from The Century Dictionary.

  • noun A hat-rack.
  • noun In Australia, one of the trees called sycamore, Pœcilodermis lurida. It yields a white, soft, easily split wood, occasionally used for shingles, and a strong bast fiber.


Sorry, no etymologies found.


  • "She can't have run away home, can she?" he said to himself, as he paused before the hat-tree.

    An Old-Fashioned Girl

  • He noticed some sort of a hat-tree in the hall, and as they walked toward the back he saw the doors of several rooms which opened off the lower hall.

    The Boy Ranchers on Roaring River or Diamond X and the Chinese Smugglers

  • The problem of a satisfactory hat-tree, which baffled the genius of Chippendale, is still unsolved in Grand Rapids, and it probably will remain unsolved to the end of time, unless Eden should be found again, where the hat-tree is the least of the arboreal troubles.

    Penguin Persons & Peppermints

  • How well I remembered the hat-tree that sheltered my caps in youth, beneath the protecting foliage of the paternal greatcoat and the maternal bonnet!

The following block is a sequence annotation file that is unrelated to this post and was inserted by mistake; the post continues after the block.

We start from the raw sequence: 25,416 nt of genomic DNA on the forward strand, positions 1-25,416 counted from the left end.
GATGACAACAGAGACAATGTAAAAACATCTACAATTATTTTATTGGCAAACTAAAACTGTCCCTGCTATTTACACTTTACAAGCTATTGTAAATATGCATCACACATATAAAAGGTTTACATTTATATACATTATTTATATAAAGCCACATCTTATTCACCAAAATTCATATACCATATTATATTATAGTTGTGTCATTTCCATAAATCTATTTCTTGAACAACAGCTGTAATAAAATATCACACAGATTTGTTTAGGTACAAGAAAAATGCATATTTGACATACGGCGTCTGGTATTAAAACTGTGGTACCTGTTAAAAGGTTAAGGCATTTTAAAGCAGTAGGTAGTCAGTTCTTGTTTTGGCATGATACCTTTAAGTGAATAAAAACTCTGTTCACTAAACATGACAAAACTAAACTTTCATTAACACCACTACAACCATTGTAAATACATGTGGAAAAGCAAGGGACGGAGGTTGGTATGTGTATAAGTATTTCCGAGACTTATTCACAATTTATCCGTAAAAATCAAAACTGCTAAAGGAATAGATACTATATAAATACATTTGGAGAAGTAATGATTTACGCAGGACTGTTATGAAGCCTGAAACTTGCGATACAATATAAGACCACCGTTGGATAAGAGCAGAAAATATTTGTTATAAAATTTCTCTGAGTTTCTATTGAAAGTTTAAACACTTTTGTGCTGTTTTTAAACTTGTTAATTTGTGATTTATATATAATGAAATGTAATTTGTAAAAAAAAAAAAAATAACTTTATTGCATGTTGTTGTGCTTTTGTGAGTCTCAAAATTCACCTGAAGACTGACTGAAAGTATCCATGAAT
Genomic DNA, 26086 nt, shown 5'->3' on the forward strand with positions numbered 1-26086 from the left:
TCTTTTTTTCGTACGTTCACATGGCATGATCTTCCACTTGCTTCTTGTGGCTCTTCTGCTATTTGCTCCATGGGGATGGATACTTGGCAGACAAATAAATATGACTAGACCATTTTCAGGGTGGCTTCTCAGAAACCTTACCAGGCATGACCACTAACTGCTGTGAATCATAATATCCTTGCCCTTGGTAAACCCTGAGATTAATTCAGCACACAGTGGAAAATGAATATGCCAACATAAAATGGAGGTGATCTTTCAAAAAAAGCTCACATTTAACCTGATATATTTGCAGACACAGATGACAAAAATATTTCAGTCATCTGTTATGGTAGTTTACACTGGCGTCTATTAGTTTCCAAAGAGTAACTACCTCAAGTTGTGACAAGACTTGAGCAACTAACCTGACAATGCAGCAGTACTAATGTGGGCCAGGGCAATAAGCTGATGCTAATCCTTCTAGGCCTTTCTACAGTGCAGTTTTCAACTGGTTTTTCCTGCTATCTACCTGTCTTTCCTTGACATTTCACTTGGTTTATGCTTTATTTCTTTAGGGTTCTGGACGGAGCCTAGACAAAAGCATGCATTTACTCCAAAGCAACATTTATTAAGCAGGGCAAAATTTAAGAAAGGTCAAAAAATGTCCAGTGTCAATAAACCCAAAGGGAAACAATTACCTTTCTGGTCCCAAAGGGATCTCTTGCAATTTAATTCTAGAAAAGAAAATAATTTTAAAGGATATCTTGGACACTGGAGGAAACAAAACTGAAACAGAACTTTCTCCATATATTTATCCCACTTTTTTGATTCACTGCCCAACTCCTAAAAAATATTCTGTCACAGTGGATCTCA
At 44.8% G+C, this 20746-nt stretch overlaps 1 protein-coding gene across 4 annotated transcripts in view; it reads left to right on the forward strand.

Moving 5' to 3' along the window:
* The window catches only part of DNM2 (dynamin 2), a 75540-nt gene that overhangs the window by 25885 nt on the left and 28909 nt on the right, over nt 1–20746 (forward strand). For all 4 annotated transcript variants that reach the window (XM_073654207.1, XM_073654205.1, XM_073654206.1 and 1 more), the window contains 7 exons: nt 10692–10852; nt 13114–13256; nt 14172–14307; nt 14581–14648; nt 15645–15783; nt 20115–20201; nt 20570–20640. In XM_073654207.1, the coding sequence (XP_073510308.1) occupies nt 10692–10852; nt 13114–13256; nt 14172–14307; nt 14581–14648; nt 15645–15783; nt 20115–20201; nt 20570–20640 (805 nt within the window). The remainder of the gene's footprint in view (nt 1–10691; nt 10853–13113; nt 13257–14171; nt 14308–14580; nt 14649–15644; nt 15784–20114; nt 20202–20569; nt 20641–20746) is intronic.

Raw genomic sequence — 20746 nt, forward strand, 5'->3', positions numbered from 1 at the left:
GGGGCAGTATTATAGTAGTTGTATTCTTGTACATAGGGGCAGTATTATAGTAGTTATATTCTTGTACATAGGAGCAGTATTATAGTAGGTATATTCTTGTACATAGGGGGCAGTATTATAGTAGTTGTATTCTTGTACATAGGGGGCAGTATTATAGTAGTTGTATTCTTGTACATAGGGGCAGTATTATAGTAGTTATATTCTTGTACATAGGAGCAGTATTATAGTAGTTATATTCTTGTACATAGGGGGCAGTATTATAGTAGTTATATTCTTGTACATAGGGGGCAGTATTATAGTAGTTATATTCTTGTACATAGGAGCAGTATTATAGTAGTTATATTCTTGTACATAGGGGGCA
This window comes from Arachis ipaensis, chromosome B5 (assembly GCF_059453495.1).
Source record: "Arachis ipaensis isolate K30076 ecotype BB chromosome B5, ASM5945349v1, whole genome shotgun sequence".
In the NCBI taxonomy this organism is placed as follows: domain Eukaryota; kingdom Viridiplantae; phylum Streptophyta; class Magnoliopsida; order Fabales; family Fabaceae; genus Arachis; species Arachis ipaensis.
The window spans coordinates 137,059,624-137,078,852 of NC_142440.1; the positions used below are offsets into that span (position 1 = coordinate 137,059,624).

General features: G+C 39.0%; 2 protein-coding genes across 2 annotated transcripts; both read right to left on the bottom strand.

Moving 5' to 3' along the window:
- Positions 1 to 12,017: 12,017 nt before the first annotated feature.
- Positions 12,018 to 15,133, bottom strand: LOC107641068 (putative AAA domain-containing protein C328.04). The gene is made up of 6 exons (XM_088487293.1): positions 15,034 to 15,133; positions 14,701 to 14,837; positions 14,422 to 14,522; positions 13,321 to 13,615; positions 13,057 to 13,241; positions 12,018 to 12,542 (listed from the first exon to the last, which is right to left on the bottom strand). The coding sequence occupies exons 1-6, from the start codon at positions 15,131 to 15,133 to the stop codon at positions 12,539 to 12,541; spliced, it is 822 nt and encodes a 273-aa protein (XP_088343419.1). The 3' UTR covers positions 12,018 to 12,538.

Penguin Persons & Peppermints

  • Again I cautioned him, and we set out on our walk leaving the litter on the floor; and as we tramped through the marvelous sky-scraper wilderness which is Manhattan, we talked of hat-trees, and the futility of human effort, and sighed for a new Carlyle to write the philosophy of the hat-tree drawer.

    Penguin Persons & Peppermints

  • In New York I never had one, either, because there is never room in the hall-way of a modern apartment both for a hat-tree and a passage-way.

    Penguin Persons & Peppermints

  • My own method is to reflect that the ideal hat-tree has never been constructed.

    Penguin Persons & Peppermints

  • At present I have no hat-tree, because I live in an old farm house where there is a square piano and a hall closet, and we don't need one.

    Penguin Persons & Peppermints

  • As the figure passed the hat-tree he saw the arm reach out and catch the rose-coloured scarf, flinging it over one shoulder.

    The Twenty-Fourth of June

  • An old-fashioned hat-tree just opposite the rear door was hung full with hats.

    The Twenty-Fourth of June


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